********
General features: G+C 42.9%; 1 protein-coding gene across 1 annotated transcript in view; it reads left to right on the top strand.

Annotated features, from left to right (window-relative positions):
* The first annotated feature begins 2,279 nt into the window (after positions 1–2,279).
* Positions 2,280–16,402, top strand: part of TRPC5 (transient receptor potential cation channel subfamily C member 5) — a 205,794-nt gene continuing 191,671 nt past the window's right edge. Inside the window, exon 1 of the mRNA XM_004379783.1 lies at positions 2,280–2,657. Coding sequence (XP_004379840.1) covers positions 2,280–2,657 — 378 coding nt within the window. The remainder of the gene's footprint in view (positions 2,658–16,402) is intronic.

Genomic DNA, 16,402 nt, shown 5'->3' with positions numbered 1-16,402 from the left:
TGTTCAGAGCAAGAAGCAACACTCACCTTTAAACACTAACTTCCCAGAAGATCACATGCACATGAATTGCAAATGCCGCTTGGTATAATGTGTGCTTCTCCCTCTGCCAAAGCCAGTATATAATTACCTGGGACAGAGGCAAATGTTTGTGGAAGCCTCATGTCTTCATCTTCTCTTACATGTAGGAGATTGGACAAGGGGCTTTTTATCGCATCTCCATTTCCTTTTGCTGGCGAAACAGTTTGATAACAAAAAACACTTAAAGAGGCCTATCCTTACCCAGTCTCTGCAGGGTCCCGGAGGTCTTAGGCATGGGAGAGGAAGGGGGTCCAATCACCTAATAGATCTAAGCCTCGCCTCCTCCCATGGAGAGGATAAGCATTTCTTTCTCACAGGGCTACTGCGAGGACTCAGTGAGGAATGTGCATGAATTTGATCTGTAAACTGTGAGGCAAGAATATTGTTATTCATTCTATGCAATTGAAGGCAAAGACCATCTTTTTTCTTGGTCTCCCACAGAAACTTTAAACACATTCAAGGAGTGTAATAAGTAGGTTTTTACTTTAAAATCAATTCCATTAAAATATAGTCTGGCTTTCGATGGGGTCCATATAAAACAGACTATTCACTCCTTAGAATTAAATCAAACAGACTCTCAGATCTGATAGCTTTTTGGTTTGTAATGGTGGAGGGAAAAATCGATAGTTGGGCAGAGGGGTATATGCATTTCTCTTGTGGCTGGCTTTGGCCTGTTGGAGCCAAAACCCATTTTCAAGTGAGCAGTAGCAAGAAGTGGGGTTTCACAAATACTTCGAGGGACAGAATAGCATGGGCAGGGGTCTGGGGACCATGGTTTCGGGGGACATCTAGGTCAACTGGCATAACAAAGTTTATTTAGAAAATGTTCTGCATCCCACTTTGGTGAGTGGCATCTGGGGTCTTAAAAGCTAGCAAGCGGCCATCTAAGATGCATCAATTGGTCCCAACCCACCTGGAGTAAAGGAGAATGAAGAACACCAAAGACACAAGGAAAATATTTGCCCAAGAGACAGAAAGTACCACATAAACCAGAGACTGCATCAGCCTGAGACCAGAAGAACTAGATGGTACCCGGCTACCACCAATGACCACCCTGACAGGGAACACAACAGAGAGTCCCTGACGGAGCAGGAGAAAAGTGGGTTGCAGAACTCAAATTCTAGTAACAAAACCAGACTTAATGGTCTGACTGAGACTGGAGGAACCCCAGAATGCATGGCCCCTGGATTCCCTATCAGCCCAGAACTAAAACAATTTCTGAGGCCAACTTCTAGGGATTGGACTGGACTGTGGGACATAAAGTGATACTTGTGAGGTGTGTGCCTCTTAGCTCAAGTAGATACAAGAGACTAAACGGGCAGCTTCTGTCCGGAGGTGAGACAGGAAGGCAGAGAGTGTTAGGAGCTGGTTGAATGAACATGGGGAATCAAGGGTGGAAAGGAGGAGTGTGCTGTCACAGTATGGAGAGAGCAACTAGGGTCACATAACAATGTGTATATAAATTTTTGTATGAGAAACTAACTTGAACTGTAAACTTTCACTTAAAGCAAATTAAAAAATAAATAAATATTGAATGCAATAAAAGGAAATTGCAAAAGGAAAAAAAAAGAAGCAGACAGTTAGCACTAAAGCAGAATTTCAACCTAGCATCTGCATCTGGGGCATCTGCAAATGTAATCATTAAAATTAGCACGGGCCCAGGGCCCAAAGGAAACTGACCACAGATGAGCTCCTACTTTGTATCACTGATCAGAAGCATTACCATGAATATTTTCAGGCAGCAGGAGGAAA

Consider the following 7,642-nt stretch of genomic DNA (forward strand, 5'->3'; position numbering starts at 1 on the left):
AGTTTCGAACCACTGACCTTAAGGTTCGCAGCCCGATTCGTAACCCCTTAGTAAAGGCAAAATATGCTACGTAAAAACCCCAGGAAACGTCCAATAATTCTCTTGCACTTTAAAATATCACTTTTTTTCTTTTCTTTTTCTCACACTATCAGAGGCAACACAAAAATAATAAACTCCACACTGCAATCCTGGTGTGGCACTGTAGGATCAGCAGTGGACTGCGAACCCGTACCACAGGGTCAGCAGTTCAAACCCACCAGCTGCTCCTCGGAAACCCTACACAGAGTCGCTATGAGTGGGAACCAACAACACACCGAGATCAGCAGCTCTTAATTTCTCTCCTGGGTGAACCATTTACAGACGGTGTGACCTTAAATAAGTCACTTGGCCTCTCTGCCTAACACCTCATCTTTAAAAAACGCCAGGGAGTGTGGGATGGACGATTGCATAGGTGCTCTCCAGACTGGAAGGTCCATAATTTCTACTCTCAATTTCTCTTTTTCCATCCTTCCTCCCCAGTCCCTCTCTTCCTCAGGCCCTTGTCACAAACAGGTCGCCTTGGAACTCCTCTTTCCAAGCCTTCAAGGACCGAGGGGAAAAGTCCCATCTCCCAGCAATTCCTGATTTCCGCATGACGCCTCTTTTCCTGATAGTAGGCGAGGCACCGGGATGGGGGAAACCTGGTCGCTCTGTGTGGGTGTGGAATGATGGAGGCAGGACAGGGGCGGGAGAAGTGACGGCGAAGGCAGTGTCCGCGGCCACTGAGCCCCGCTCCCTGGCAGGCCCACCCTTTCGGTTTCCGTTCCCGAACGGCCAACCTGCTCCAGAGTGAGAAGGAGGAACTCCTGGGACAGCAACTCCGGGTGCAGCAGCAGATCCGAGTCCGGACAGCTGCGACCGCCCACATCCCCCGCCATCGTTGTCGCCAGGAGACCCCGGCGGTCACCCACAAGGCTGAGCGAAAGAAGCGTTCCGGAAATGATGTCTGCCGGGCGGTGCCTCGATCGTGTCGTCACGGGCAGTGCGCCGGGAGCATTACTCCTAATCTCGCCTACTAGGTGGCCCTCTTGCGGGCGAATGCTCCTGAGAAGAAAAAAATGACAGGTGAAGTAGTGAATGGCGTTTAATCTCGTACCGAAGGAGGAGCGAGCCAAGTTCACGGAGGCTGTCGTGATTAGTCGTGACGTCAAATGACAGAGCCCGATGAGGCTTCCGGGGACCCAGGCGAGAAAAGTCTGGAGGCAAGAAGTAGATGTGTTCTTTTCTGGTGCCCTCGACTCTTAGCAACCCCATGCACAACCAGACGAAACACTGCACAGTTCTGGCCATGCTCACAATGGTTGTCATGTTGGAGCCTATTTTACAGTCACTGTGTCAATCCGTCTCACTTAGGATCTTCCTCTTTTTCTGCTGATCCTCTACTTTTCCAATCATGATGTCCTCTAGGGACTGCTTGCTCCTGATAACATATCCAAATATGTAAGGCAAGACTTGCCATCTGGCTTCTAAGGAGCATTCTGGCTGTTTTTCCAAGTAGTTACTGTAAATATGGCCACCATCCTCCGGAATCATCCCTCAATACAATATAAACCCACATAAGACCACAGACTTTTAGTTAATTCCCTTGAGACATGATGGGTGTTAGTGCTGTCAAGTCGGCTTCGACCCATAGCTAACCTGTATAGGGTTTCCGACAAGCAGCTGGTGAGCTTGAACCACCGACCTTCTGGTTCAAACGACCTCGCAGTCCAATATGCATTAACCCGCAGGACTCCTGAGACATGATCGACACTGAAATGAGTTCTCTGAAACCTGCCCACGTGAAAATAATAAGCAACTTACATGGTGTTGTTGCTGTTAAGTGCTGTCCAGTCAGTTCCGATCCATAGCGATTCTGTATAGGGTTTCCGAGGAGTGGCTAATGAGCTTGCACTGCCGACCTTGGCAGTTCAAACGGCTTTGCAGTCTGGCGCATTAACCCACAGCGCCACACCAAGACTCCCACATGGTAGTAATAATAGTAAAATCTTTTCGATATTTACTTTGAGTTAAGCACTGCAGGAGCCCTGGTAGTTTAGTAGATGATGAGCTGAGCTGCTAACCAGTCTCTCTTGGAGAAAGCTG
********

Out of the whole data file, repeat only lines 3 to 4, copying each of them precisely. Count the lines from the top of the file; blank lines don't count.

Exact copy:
* The first annotated feature begins 2,279 nt into the window (after positions 1–2,279).
* Positions 2,280–16,402, top strand: part of TRPC5 (transient receptor potential cation channel subfamily C member 5) — a 205,794-nt gene continuing 191,671 nt past the window's right edge. Inside the window, exon 1 of the mRNA XM_004379783.1 lies at positions 2,280–2,657. Coding sequence (XP_004379840.1) covers positions 2,280–2,657 — 378 coding nt within the window. The remainder of the gene's footprint in view (positions 2,658–16,402) is intronic.